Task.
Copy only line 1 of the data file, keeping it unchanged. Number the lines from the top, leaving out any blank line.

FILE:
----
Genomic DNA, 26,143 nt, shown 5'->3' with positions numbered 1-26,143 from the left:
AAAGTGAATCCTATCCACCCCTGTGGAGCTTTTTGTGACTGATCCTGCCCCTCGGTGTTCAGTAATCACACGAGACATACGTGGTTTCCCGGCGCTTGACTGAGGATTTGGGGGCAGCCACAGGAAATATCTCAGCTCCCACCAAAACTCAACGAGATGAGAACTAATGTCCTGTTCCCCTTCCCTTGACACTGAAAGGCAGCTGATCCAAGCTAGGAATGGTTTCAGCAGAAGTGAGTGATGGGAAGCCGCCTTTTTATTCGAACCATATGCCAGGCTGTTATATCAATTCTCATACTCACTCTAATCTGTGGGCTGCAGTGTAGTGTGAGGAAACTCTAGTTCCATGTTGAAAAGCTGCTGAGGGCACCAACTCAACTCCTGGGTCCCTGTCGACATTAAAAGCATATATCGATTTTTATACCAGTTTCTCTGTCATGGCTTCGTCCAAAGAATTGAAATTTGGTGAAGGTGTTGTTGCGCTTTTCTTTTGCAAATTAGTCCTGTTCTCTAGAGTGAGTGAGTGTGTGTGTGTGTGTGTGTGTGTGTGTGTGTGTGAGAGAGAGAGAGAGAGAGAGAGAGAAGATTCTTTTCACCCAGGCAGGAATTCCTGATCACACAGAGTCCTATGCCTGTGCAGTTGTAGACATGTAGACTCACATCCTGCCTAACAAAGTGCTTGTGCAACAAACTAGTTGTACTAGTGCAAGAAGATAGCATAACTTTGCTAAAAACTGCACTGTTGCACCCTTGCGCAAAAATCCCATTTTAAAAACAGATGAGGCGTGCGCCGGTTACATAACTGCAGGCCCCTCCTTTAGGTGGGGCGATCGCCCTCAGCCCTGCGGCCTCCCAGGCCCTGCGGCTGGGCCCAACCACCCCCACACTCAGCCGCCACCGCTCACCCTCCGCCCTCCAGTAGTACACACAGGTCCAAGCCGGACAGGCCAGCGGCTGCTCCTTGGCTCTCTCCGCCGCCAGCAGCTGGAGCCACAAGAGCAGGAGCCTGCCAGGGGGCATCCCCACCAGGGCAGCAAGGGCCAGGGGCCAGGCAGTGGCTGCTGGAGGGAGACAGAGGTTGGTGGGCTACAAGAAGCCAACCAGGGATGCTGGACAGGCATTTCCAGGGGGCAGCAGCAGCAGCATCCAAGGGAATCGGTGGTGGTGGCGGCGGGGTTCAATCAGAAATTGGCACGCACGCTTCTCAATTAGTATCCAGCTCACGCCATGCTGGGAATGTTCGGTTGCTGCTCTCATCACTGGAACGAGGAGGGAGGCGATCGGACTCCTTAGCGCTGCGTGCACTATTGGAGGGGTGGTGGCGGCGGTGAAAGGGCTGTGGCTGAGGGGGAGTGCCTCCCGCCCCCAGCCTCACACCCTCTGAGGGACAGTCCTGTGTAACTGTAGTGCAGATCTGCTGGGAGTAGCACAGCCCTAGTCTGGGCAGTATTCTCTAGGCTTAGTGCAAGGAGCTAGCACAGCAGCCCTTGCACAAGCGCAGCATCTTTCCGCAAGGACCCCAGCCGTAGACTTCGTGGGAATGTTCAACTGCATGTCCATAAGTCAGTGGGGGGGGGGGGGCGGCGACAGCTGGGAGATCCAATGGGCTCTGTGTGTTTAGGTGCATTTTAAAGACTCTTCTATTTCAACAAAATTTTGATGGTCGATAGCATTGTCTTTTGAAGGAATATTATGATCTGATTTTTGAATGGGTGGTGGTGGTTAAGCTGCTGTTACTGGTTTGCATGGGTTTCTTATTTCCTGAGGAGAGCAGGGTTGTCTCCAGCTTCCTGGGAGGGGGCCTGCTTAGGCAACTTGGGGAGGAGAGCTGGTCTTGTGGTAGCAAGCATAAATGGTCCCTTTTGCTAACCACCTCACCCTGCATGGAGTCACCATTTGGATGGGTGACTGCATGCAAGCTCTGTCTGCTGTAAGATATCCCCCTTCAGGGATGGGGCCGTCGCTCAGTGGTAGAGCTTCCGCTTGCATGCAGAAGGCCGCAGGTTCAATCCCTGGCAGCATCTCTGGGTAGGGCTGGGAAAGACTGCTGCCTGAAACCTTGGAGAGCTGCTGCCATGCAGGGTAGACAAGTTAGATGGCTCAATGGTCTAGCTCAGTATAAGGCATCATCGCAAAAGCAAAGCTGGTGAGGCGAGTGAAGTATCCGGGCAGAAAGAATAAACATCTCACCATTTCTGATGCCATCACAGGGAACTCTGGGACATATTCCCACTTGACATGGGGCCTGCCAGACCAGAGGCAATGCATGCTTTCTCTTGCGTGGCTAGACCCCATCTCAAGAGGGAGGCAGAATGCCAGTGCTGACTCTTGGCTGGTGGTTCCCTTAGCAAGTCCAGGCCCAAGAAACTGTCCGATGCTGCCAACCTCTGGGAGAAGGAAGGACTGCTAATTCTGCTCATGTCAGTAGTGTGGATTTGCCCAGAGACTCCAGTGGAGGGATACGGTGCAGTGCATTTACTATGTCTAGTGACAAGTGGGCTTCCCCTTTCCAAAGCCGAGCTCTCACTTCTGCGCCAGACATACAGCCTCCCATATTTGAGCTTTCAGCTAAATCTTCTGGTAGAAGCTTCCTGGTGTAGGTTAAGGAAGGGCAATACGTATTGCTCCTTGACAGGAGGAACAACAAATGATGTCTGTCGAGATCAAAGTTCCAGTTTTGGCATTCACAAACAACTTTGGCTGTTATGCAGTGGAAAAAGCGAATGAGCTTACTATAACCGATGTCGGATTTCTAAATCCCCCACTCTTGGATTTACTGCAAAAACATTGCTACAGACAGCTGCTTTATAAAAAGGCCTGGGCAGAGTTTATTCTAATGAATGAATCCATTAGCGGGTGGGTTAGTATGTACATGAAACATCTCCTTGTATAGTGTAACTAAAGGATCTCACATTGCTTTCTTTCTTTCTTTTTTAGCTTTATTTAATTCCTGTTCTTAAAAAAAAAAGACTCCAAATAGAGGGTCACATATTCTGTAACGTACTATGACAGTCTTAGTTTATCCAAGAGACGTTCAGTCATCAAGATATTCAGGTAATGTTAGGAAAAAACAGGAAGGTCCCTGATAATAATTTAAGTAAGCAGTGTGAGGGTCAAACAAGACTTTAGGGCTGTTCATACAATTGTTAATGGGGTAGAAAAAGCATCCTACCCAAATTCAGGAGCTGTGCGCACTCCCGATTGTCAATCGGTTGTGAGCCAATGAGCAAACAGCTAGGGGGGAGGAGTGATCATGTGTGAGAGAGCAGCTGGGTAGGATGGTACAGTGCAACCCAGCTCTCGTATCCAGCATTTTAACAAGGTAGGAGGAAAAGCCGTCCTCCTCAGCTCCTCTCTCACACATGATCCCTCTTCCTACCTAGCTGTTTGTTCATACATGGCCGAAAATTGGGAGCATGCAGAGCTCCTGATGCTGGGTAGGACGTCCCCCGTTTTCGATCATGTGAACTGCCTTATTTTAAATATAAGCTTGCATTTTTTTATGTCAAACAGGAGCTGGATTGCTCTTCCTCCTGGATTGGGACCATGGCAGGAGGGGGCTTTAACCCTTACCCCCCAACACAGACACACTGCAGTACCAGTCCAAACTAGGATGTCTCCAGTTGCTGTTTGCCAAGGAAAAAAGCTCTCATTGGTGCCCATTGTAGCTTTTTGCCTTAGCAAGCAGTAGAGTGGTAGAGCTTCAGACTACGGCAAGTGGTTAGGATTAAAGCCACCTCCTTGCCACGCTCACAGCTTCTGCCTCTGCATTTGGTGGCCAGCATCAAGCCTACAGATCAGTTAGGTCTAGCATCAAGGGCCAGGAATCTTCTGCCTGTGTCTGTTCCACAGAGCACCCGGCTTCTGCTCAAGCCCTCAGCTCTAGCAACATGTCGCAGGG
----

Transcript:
Genomic DNA, 26,143 nt, shown 5'->3' with positions numbered 1-26,143 from the left: